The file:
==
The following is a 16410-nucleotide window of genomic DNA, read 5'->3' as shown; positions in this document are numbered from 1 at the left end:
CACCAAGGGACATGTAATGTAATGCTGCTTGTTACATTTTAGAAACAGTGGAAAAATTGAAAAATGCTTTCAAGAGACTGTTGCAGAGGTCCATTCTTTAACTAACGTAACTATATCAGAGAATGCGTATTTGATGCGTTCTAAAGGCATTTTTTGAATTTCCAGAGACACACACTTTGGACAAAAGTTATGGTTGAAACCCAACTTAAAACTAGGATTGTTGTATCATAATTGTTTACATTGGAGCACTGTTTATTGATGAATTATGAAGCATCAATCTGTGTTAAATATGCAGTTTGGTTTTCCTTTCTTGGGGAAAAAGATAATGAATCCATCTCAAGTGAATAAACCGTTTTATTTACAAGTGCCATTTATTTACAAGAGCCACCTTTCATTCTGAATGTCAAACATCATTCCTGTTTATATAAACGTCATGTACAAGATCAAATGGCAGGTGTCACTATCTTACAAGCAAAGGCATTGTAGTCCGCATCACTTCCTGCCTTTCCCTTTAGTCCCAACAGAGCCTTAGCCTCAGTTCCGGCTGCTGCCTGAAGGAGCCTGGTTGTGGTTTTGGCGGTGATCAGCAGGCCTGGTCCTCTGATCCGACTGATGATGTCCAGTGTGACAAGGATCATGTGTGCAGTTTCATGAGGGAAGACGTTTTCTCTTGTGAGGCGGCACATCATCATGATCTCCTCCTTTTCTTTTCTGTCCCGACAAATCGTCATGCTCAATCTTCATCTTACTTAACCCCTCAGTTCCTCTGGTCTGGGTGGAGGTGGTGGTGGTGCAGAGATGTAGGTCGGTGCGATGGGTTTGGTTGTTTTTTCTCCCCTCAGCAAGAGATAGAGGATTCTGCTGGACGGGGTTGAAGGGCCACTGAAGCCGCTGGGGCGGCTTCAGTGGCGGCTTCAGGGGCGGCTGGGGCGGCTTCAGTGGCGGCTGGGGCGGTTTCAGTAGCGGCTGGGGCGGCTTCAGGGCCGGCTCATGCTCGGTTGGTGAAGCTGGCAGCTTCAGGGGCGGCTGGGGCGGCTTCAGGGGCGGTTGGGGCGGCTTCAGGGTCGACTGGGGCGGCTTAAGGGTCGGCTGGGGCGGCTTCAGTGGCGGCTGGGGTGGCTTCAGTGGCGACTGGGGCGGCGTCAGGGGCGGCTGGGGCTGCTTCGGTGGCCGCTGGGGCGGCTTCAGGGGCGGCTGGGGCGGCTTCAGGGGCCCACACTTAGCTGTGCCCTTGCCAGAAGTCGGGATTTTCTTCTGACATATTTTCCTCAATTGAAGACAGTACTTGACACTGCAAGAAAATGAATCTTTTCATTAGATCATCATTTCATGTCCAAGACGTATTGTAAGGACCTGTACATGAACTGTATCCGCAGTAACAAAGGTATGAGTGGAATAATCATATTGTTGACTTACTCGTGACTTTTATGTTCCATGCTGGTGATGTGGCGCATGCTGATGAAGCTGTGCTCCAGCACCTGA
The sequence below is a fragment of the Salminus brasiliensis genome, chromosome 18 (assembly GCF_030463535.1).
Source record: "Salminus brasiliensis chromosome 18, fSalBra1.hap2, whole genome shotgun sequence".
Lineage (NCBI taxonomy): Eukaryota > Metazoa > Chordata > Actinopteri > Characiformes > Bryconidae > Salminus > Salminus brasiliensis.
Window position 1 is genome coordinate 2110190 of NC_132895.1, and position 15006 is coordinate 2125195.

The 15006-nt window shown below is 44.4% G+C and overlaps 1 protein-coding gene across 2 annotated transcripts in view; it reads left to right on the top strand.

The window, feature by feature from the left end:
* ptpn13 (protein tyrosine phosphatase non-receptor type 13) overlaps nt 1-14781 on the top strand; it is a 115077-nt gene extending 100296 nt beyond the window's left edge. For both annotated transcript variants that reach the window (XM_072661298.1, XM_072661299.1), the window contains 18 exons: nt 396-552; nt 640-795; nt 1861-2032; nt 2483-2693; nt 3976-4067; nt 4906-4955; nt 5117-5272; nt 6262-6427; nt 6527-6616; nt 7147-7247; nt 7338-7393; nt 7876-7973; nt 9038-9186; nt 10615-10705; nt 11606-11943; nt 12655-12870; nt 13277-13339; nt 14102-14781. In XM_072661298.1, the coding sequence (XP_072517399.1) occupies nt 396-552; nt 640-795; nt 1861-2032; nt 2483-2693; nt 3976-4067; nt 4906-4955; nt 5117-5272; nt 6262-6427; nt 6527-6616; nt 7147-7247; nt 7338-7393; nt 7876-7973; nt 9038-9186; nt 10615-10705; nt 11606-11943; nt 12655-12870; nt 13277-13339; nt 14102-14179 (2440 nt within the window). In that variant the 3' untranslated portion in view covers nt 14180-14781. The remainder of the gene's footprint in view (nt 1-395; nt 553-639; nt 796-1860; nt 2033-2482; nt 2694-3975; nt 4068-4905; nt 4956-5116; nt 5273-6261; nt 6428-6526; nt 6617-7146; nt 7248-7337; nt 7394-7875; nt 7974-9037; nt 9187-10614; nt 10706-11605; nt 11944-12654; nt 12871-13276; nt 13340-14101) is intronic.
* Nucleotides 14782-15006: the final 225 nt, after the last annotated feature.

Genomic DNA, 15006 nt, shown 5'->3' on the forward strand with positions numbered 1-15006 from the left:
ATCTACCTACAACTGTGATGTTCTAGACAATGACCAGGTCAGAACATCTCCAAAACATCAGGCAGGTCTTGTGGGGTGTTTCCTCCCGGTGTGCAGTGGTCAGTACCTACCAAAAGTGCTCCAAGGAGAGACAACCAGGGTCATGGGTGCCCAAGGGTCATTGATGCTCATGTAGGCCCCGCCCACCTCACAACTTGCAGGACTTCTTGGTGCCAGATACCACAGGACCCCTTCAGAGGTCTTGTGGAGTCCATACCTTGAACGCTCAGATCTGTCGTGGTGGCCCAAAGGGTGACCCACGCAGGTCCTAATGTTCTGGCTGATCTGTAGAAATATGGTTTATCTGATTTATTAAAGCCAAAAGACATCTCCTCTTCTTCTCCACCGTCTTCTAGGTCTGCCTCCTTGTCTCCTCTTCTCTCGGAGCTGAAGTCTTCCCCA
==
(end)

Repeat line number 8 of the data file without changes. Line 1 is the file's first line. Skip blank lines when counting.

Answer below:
The window, feature by feature from the left end: